Hi folks. I see you’re all back to read the next installment in my ongoing saga in New Zealand. Thanks. I’m happy to provide everyone with glimpses into my psyche and what I’m doing, why, and what it all means to me. This installment sees me biking from the Little Earth Hostel in Whangarei to the coastal town of Mangawhai Heads and the Coastal Cows Hostel. First thing I did before leaving this morning was to check whether or not the hostel would have room, so that I’d know whether or not I’d have to keep moving. Huzzah, they had room, so now I didn’t have to rush to get there early, but could just roll in when I rolled in. That makes a big difference to me, and came in handy today. Actually, the owner even said if he wasn’t here, just to let myself in. Well, as I write this, I’ve been here alone listening to tunes on the stereo, and working away, after having eaten. No owner has shown, but I showed two other couples around the place. Too funny. Anyway, on with my story of the day, and don’t forget to check the map 🙂
So just how did I get up this morning? Well, not very nicely. I awoke very early to the moanful sounds of cows, which were making some pretty interesting sounds for 5am. I tried to keep sleeping, but that got difficult when the heavens openes up and started pouring on me in my little tent. So much for the good weather I had been told to expect. Luckily, the tent was very good at staying waterproof, so at least I stayed nice and dry. Of course, that meant I’d have to pack up a wet tent, which is never an exciting thing. As a result, I stayed in my sleeping bag a little later, waiting for the rain to abate. It did actually stop, which was nice. So I set about putting all my things in the dry bags, and transferring them into the garage where I had stashed my bike and trailer. I also solved another little problem by convincing someone to drive my bag up to the top of the driveway. Now, that might sound strange to you, but it was the right thing to do. I could barely bike up the hill with no weight, that’s how steep it was!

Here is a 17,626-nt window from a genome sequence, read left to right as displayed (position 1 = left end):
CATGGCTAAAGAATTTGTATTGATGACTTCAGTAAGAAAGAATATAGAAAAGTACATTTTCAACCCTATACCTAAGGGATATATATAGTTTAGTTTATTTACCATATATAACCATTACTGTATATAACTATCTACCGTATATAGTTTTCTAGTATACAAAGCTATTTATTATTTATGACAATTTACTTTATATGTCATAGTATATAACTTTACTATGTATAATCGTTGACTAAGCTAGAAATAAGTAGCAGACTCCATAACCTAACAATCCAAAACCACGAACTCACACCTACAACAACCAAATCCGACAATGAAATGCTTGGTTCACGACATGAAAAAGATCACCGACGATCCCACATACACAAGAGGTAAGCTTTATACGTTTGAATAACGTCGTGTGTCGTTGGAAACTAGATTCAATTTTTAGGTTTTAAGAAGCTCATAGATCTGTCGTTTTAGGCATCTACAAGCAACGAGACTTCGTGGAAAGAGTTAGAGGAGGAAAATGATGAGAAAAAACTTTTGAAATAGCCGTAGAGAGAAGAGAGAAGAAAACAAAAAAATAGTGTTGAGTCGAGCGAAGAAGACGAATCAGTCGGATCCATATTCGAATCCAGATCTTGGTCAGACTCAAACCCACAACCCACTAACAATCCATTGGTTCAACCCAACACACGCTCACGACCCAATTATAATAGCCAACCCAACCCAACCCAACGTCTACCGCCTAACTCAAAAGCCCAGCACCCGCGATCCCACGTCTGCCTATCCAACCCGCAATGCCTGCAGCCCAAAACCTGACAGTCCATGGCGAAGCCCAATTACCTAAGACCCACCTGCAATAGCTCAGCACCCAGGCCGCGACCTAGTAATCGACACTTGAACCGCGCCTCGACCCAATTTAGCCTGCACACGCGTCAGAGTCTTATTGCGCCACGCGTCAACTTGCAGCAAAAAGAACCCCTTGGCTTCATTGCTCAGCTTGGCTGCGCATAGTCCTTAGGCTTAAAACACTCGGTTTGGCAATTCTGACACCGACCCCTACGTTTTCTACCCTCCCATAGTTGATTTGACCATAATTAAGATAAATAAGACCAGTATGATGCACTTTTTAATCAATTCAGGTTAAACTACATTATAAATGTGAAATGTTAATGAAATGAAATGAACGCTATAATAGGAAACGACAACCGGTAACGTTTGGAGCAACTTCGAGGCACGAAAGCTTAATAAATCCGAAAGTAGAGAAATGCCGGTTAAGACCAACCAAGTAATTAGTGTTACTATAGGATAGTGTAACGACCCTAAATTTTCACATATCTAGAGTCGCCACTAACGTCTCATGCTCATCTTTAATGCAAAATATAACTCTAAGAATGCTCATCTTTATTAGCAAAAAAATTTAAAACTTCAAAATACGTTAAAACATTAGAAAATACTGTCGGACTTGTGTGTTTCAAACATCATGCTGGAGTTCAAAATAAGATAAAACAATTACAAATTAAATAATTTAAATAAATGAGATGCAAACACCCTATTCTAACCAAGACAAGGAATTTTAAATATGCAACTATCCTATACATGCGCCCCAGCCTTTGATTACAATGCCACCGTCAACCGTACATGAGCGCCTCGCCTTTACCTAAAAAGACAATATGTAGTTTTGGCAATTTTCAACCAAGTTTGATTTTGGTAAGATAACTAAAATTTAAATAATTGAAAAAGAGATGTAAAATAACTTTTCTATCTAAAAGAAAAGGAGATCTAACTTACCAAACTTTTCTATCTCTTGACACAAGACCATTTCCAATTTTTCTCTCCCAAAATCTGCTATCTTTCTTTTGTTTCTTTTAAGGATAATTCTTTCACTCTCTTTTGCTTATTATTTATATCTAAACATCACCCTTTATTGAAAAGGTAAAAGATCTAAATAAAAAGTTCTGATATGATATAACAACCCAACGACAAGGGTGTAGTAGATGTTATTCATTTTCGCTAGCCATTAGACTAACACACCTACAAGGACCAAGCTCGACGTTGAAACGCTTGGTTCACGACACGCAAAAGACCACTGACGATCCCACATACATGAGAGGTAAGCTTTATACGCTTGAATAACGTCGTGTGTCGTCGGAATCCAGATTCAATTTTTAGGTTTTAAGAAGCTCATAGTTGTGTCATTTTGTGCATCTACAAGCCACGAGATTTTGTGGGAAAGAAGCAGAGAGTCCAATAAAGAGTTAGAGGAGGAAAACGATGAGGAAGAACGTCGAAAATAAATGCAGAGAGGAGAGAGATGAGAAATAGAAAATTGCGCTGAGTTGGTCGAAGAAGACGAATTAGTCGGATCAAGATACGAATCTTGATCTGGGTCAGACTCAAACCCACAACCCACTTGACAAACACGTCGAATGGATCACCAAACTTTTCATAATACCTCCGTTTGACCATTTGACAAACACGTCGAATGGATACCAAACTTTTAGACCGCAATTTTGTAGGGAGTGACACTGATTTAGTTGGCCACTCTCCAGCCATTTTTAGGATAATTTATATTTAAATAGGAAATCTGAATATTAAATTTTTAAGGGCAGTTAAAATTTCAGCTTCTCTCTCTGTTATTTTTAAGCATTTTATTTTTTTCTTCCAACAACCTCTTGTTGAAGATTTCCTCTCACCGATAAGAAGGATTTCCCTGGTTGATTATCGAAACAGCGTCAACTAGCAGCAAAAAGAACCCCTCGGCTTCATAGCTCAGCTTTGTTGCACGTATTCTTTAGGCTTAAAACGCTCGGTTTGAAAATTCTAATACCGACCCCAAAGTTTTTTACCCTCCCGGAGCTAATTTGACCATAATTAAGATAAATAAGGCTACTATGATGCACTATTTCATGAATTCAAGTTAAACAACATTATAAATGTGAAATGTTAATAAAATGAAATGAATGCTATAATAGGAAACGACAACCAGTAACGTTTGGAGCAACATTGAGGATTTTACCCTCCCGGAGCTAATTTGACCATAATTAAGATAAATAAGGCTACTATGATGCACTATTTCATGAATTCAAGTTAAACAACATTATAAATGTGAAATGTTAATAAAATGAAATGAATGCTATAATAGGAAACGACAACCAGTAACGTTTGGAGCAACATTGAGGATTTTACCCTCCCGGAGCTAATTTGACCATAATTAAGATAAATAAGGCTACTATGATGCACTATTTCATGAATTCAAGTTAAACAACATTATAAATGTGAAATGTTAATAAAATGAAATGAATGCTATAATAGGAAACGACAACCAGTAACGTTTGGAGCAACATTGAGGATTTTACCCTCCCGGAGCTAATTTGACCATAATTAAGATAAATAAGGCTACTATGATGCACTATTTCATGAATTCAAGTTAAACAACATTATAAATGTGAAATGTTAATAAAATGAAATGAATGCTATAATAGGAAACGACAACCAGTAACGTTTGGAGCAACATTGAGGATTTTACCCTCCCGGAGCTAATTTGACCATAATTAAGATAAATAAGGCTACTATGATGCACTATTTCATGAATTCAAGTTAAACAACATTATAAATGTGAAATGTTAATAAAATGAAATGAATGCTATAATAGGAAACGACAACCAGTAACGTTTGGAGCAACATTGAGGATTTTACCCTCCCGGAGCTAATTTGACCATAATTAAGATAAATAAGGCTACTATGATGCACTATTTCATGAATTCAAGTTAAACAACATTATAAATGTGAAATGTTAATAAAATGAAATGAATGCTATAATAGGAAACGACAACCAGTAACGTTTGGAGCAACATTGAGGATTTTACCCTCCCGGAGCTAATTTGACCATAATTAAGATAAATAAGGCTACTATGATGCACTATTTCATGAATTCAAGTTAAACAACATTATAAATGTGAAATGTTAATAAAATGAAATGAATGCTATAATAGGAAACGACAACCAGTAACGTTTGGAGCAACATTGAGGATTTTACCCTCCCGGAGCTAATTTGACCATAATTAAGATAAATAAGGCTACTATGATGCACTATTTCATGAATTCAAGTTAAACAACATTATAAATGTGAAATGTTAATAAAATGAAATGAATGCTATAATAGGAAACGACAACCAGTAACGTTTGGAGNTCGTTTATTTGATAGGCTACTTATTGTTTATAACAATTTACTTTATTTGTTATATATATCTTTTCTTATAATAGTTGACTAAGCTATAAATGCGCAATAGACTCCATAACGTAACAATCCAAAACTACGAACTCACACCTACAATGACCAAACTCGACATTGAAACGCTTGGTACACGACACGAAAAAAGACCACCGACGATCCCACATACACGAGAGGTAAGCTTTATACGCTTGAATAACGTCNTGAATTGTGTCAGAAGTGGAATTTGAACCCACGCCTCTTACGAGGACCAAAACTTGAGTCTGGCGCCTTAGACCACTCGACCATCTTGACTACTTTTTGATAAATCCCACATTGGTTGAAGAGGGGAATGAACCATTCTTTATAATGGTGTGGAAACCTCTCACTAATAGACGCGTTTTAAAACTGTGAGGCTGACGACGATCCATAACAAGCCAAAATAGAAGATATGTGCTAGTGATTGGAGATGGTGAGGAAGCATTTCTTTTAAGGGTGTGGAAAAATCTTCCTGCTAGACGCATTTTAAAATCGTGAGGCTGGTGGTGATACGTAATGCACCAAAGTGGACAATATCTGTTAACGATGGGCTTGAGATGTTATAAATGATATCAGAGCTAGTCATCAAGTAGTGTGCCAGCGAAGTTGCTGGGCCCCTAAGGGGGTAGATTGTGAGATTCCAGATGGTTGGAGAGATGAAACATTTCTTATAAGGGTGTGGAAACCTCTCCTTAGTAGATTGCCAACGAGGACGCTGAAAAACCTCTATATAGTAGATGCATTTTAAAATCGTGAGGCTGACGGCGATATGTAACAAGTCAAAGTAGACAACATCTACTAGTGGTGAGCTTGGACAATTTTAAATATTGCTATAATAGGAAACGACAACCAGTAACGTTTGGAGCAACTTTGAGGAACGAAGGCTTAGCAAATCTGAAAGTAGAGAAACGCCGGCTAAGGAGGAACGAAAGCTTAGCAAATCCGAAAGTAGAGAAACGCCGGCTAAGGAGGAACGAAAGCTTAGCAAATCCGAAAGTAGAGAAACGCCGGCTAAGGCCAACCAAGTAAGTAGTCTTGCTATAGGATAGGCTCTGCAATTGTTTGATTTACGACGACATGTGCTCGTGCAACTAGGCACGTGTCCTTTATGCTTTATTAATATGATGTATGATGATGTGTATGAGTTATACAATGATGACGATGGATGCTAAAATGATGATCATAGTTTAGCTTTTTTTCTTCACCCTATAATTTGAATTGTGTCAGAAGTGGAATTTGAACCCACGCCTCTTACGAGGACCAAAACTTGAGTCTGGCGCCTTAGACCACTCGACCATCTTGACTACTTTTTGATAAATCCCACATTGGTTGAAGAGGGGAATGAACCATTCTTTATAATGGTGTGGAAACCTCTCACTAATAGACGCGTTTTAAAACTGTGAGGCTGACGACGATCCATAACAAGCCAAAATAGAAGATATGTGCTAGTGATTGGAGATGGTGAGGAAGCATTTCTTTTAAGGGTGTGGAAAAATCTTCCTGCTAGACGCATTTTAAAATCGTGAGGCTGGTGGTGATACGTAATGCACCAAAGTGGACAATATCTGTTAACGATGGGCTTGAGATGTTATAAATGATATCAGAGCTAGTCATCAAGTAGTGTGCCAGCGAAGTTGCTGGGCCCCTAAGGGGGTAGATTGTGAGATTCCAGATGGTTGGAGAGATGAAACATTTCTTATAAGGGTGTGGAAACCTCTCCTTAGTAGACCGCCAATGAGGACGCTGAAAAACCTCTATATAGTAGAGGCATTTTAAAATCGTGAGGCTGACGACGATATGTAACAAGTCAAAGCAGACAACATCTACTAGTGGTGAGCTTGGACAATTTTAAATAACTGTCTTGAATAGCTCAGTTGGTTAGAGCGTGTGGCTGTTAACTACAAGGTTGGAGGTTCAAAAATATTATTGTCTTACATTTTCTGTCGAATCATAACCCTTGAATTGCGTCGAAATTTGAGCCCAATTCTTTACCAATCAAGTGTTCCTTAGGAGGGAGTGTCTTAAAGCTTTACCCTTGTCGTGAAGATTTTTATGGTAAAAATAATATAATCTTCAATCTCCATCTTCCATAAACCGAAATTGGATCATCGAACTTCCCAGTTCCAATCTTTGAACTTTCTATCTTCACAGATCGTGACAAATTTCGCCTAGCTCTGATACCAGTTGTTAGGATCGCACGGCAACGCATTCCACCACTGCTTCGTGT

I was all set to go now. I said goodbye to the Little Earth hostel, and started making my way back to the town of Whangarei, which I had to pass back through in order to get back on the main road. I stopped at a grocery store for some muffins and fruit for breakfast, and grabbed a little extra food for the road. After that, I unfortunately had to get back on the main road, the dreaded SH1, for most of the day. This is not so much fun. Oh well, soon enough I’ll be in the less-travelled roads, and can forget all about the rushy Auckland drivers! Hee hee.